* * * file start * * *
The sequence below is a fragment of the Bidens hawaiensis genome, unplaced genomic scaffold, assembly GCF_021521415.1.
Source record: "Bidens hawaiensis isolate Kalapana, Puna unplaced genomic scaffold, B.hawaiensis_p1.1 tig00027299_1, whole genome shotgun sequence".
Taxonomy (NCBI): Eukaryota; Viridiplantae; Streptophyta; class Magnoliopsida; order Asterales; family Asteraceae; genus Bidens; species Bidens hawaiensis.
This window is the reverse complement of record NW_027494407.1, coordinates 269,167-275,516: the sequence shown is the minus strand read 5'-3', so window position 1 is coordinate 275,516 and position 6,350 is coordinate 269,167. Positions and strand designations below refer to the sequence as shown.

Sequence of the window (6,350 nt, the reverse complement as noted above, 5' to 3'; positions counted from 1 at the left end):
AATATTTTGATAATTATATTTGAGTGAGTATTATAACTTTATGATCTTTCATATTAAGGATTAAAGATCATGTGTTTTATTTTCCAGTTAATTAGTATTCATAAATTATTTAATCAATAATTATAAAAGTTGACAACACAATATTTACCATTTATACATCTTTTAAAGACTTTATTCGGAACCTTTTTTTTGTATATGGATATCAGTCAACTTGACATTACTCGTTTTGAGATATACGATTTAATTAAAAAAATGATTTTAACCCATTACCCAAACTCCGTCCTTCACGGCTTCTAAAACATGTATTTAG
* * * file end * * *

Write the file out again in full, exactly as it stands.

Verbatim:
The sequence below is a fragment of the Bidens hawaiensis genome, unplaced genomic scaffold, assembly GCF_021521415.1.
Source record: "Bidens hawaiensis isolate Kalapana, Puna unplaced genomic scaffold, B.hawaiensis_p1.1 tig00027299_1, whole genome shotgun sequence".
Taxonomy (NCBI): Eukaryota; Viridiplantae; Streptophyta; class Magnoliopsida; order Asterales; family Asteraceae; genus Bidens; species Bidens hawaiensis.
This window is the reverse complement of record NW_027494407.1, coordinates 269,167-275,516: the sequence shown is the minus strand read 5'-3', so window position 1 is coordinate 275,516 and position 6,350 is coordinate 269,167. Positions and strand designations below refer to the sequence as shown.

Sequence of the window (6,350 nt, the reverse complement as noted above, 5' to 3'; positions counted from 1 at the left end):
AATATTTTGATAATTATATTTGAGTGAGTATTATAACTTTATGATCTTTCATATTAAGGATTAAAGATCATGTGTTTTATTTTCCAGTTAATTAGTATTCATAAATTATTTAATCAATAATTATAAAAGTTGACAACACAATATTTACCATTTATACATCTTTTAAAGACTTTATTCGGAACCTTTTTTTTGTATATGGATATCAGTCAACTTGACATTACTCGTTTTGAGATATACGATTTAATTAAAAAAATGATTTTAACCCATTACCCAAACTCCGTCCTTCACGGCTTCTAAAACATGTATTTAG